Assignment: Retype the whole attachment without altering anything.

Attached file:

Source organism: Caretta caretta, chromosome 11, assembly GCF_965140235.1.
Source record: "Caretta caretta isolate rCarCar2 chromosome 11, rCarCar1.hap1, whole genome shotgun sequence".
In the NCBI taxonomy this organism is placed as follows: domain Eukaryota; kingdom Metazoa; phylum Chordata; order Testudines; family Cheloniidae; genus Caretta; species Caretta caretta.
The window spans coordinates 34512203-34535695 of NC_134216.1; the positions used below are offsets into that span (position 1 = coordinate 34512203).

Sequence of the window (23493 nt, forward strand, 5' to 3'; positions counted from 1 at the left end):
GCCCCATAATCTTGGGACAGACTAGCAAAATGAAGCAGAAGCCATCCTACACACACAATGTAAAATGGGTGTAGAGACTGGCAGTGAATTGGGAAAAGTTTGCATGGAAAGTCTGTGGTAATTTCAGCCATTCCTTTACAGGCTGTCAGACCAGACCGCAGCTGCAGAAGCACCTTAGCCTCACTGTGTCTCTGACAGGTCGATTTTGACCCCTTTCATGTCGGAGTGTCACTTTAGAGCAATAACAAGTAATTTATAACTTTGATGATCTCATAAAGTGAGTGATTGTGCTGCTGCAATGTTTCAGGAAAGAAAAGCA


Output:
Source organism: Caretta caretta, chromosome 11, assembly GCF_965140235.1.
Source record: "Caretta caretta isolate rCarCar2 chromosome 11, rCarCar1.hap1, whole genome shotgun sequence".
In the NCBI taxonomy this organism is placed as follows: domain Eukaryota; kingdom Metazoa; phylum Chordata; order Testudines; family Cheloniidae; genus Caretta; species Caretta caretta.
The window spans coordinates 34512203-34535695 of NC_134216.1; the positions used below are offsets into that span (position 1 = coordinate 34512203).

Sequence of the window (23493 nt, forward strand, 5' to 3'; positions counted from 1 at the left end):
GCCCCATAATCTTGGGACAGACTAGCAAAATGAAGCAGAAGCCATCCTACACACACAATGTAAAATGGGTGTAGAGACTGGCAGTGAATTGGGAAAAGTTTGCATGGAAAGTCTGTGGTAATTTCAGCCATTCCTTTACAGGCTGTCAGACCAGACCGCAGCTGCAGAAGCACCTTAGCCTCACTGTGTCTCTGACAGGTCGATTTTGACCCCTTTCATGTCGGAGTGTCACTTTAGAGCAATAACAAGTAATTTATAACTTTGATGATCTCATAAAGTGAGTGATTGTGCTGCTGCAATGTTTCAGGAAAGAAAAGCA